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Home » 5. Rites and Festivals » Rituals in Daily Life
Hatsuuma
"First Horse Day Festival." This term refers to the event that is held on the first day of the horse in February. It is the custom to worship Inari all over Japan, and beginning with Fushimi Inari Shrine in Kyōto and Toyokawa Inari in Aichi Prefecture, shrines in all regions hold First Horse Day Festivals. The event celebrated on the second day of the horse in February is called ni no uma ("second horse"). This festival is held in conjunction with hatsuuma. In many places groups called Inari ko (confraternities) make offerings of fried bean curd (abura age) and similar items before small Inari shrines (hokora) and share food and drink. The origin of treating the first day of the horse in February as the ennichi (special festival day) of Inari is found in a legend that states that the deity (saijin) of Fushimi Inari Shrine descended from Mount Inari in 711 on the eleventh (alternatively, ninth) day of the second month, the first day of the horse, but it is not certain if this is true. On this day, apart from being the festival day of the deity Inari, all over the country horse-related events can be seen, such as taking decorated horses to a shrine or to a horse-headed Kannon (batō kannon) for worship, or offering rice cakes (mochi) on the backs of straw horses to a traveler's tutelary deity (dōsojin). In places where sericulture is popular, people also make mayudama (festive bamboo twigs hung with cocoon shaped cakes) and rice cakes and offer them to the silkworm deity (oshirasama, kokagesama). The legend that the tutelary deity of the rice paddy (ta no kami) descended from a mountain on hatsuuma can be found all over the country. The present form of this event for requesting a good harvest corresponds to the beginning of the agricultural year, and is linked to the agricultural deity aspect of Inari belief (inari shinkō).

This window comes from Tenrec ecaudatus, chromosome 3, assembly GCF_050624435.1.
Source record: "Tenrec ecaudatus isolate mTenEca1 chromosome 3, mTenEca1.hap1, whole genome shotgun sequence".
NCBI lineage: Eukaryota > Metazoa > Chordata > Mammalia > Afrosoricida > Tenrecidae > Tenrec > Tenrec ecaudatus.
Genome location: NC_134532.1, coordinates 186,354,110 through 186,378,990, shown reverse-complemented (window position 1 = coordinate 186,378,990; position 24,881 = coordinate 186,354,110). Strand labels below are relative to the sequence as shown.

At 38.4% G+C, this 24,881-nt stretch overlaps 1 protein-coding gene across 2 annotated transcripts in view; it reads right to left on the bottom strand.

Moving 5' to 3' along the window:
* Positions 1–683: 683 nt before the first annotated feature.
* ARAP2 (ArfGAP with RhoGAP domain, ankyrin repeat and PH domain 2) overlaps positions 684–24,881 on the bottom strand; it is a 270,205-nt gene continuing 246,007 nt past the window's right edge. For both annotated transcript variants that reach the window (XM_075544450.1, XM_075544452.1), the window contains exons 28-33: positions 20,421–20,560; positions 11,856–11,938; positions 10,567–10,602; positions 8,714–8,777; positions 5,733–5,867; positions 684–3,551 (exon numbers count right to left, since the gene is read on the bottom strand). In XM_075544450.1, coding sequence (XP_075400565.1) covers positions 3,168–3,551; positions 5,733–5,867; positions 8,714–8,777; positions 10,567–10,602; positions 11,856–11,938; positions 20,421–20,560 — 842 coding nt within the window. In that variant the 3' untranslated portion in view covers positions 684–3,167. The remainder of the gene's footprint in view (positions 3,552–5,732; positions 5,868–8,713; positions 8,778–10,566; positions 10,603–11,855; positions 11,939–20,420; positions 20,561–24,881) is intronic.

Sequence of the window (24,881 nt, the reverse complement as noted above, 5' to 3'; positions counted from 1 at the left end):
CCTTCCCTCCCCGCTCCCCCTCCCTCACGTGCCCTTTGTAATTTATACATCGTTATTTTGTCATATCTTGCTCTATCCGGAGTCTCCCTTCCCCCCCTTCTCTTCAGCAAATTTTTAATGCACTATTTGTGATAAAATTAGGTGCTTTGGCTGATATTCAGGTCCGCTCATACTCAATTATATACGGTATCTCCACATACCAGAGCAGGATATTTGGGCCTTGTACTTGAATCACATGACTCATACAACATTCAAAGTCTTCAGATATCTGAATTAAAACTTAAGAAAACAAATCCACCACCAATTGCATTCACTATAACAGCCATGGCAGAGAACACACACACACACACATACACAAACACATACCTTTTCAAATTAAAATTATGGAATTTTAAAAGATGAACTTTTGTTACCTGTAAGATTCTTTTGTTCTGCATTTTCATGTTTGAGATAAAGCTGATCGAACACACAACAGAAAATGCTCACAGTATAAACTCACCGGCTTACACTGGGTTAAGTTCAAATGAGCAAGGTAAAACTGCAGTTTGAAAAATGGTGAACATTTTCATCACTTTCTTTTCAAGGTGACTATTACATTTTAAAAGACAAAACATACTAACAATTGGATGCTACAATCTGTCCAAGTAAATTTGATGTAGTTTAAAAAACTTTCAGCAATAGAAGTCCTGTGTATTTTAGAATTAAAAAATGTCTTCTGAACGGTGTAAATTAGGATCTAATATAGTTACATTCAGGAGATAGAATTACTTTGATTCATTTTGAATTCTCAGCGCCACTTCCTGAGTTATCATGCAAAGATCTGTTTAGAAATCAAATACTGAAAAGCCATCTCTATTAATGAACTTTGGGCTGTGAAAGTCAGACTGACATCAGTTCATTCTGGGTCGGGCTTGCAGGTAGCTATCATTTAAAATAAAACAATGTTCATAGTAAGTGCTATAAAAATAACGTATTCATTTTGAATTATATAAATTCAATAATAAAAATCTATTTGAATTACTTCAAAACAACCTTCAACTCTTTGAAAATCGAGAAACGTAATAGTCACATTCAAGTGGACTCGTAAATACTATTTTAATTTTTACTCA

— Iwai Hiroshi
The atmosphere of the Hatsuuma festival at Fushimi Inari Shrine. The video shows visitors entering the shrine building, and then gathering to watch priests present offerings to Inari, the deity of business and prosperity. The video also shows people lined up to purchase engimono for this particular day; in this case, branches of cedar called shirushi no sugi.

Kyoto, 2006

©Ōsawa Kōji

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